At a recent open hearing for the House Permanent Select Committee on Intelligence, James Comey, Director of the Federal Bureau of Investigation (FBI), confirmed that, indeed, there was a counterintelligence investigation into Russia’s involvement into the 2016 elections: “I have been authorized by the Department of Justice to confirm that the FBI, as part of our counterintelligence mission, is investigating the Russian government’s efforts to interfere in the 2016 presidential election. And that includes investigating the nature of any links between individuals associated with the Trump campaign and the Russian government, and whether there was any coordination between the campaign and Russia’s efforts.” While the statement is devoid of any detail, the fact Comey even made such a statement is a nod to the seriousness and strength of its core claim because it came from the counterintelligence community of the FBI, a division inherently adverse to publicity.
While the counterintelligence (CI) division is part of the FBI and its Special Agents are law enforcement officers, the similarities between CI and the rest of the Bureau ends there. While other agents routinely conduct raids and make arrests, FBI CI agents rarely do either. Instead, they spend countless hours watching targets from afar, trying to guess what their adversaries are doing and who they are speaking to. They learn the culture of their targets and in many cases, grow to respect the individuals that they monitor for years. In fact, many of these targets are career foreign military or intelligence officers, who have a strong sense of loyalty and duty to their own nation (a trait the FBI agents can relate to and respect).
The culture within CI is more akin to that of the intelligence community. Indeed, in many cases, the CI division actually acts as part of the intelligence community, conducting operations instead of actual investigations. These operations often unseen and unknown to the public have the simple goal of stopping the efforts of foreign intelligence services working inside the United States to collect intelligence and to recruit and run spies.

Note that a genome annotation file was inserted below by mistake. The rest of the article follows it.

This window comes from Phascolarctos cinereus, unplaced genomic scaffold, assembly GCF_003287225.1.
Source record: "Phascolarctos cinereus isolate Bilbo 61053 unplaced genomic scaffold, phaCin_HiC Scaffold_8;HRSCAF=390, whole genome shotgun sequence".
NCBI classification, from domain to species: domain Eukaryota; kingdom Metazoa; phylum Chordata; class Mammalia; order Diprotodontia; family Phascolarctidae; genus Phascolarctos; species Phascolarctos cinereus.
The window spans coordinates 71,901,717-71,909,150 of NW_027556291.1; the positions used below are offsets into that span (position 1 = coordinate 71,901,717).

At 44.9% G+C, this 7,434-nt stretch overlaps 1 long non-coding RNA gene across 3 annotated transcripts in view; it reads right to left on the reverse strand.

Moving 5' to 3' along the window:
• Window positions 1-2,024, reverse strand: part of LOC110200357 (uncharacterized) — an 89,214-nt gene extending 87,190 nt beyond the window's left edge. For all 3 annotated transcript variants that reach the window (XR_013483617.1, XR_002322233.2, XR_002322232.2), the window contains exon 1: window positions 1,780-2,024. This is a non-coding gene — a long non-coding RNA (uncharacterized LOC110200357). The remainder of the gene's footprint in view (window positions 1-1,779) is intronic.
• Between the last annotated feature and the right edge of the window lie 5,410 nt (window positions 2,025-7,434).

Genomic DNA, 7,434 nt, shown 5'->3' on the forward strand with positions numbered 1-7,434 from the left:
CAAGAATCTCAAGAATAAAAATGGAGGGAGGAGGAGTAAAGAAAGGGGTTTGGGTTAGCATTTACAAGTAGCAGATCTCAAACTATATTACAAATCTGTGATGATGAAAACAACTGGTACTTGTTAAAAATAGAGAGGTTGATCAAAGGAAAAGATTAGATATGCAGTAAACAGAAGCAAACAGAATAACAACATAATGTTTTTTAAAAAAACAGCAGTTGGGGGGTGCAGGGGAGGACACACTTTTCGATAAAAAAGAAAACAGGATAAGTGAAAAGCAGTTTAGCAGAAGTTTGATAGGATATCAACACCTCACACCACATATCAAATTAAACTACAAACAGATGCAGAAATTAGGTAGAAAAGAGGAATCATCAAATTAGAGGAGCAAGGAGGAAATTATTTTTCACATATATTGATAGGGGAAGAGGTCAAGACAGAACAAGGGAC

While CI operations, of course, operate within the boundaries of law, their goal is not necessarily to collect evidence of a crime for eventual prosecution. Instead, it is to uncover and neutralize foreign intelligence collection efforts by adversaries. To do this job, these agents quietly recruit assets that can help spy on adversaries and rely heavily on surveillance. It creates a sense amongst FBI targets, such as Russian GRU (Russian military intelligence) officers who are posted to the United States, that they are operating behind enemy lines the minute they land in the U.S.
With less than 14,000 agents, the FBI is a small law enforcement agency (it is less than half the size of the New York Police Department), and of all the areas of focus, CI is one of its smallest components. The CI mission and agents tend to focus on areas like New York City, Washington D.C., Seattle, and San Francisco where foreign embassies and consulates are found. As such, CI agents are generally assigned to squads that focus on the intelligence efforts of a specific country. The end result is that even in a city such as New York which houses the United Nations and numerous consulates and missions, the FBI CI community is small and tight-knit. But, because of the sensitivity of the mission, information is highly compartmentalized. Because of the limited size of CI and the scope of its mission, agents must often choose what and who to focus on. While agents focused on criminal or counterterrorism investigations can often draw upon deep resources, the secret nature of CI efforts and the division’s limited number of resources forces agents to limit their scope and focus—often rejecting new endeavors because they lack the necessary resources to conduct a proper investigation.
Unlike criminal efforts, since many of the targets are given official cover as diplomats posted to an embassy or a consulate, an arrest of a foreign agent is out of the question. Instead, a win for counterintelligence is much more subtle and almost completely unknown and unseen by the public. Wins do not come with a perp walk or months of courtroom drama; rather, a win for CI might result in a confrontation between Bureau agents and the foreign intelligence officer, letting him know his efforts have been compromised. With the time, money, and resources that foreign intelligence agencies pour into collecting intelligence and running U.S.-based assets even the most subtle of hints that their efforts have been compromised can have a crashing and long-reaching effect on that nation’s collection efforts. In the end, success for CI agents is not defined by the arrests they make, but rather, by their ability to identify and surveil foreign intelligence collection efforts and assets.
Then, ever so rarely, there are the public cases where an American is swept up in a CI investigation and exposed as a spy for a foreign nation. Often times, those cases result in a plea deal with careful language about the foreign nation. The FBI does that for any number of reasons, particularly to limit the damage to any ongoing State Department negotiation efforts as well as to protect foreign posted CIA officers from reciprocal actions. Bringing a CI investigation into the courtroom or publicly confirming that such a case even exists is nothing short of a complete departure from the counterintelligence norm.
So yes, Comey’s statements were devoid of any detail; however, when understanding the secretive nature of the FBI’s counterintelligence division, his statements speak volumes as to both the strength of the information and to the seriousness of the investigation.